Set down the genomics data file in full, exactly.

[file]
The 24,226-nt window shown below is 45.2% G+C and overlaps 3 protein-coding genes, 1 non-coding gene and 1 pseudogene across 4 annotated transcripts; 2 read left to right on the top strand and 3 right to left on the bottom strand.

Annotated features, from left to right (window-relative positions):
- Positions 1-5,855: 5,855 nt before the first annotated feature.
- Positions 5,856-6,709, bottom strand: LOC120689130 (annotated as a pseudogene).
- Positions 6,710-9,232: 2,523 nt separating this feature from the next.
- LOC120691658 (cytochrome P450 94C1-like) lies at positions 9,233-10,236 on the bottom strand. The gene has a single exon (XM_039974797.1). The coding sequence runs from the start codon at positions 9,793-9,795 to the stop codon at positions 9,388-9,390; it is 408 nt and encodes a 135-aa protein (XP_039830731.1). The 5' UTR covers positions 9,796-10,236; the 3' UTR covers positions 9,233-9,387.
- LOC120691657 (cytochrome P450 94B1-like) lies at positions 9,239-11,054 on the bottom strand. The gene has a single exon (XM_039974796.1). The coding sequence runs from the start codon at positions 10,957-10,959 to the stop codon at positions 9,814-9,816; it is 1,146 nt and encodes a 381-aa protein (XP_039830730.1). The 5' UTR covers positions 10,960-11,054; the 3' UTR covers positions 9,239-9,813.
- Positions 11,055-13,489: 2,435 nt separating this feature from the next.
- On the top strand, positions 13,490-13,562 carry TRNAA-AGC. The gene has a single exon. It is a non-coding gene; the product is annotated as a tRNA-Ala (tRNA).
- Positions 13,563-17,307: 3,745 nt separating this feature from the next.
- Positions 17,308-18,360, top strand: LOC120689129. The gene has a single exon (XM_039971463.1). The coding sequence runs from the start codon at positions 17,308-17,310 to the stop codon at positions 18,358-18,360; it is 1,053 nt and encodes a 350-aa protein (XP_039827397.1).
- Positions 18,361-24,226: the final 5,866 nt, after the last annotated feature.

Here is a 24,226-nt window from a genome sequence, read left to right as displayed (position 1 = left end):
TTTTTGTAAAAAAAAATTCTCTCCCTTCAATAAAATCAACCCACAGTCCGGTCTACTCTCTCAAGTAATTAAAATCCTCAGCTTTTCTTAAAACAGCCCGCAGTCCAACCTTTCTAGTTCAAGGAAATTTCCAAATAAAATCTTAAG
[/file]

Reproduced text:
The 24,226-nt window shown below is 45.2% G+C and overlaps 3 protein-coding genes, 1 non-coding gene and 1 pseudogene across 4 annotated transcripts; 2 read left to right on the top strand and 3 right to left on the bottom strand.

Annotated features, from left to right (window-relative positions):
- Positions 1-5,855: 5,855 nt before the first annotated feature.
- Positions 5,856-6,709, bottom strand: LOC120689130 (annotated as a pseudogene).
- Positions 6,710-9,232: 2,523 nt separating this feature from the next.
- LOC120691658 (cytochrome P450 94C1-like) lies at positions 9,233-10,236 on the bottom strand. The gene has a single exon (XM_039974797.1). The coding sequence runs from the start codon at positions 9,793-9,795 to the stop codon at positions 9,388-9,390; it is 408 nt and encodes a 135-aa protein (XP_039830731.1). The 5' UTR covers positions 9,796-10,236; the 3' UTR covers positions 9,233-9,387.
- LOC120691657 (cytochrome P450 94B1-like) lies at positions 9,239-11,054 on the bottom strand. The gene has a single exon (XM_039974796.1). The coding sequence runs from the start codon at positions 10,957-10,959 to the stop codon at positions 9,814-9,816; it is 1,146 nt and encodes a 381-aa protein (XP_039830730.1). The 5' UTR covers positions 10,960-11,054; the 3' UTR covers positions 9,239-9,813.
- Positions 11,055-13,489: 2,435 nt separating this feature from the next.
- On the top strand, positions 13,490-13,562 carry TRNAA-AGC. The gene has a single exon. It is a non-coding gene; the product is annotated as a tRNA-Ala (tRNA).
- Positions 13,563-17,307: 3,745 nt separating this feature from the next.
- Positions 17,308-18,360, top strand: LOC120689129. The gene has a single exon (XM_039971463.1). The coding sequence runs from the start codon at positions 17,308-17,310 to the stop codon at positions 18,358-18,360; it is 1,053 nt and encodes a 350-aa protein (XP_039827397.1).
- Positions 18,361-24,226: the final 5,866 nt, after the last annotated feature.

Here is a 24,226-nt window from a genome sequence, read left to right as displayed (position 1 = left end):
TTTTTGTAAAAAAAAATTCTCTCCCTTCAATAAAATCAACCCACAGTCCGGTCTACTCTCTCAAGTAATTAAAATCCTCAGCTTTTCTTAAAACAGCCCGCAGTCCAACCTTTCTAGTTCAAGGAAATTTCCAAATAAAATCTTAAG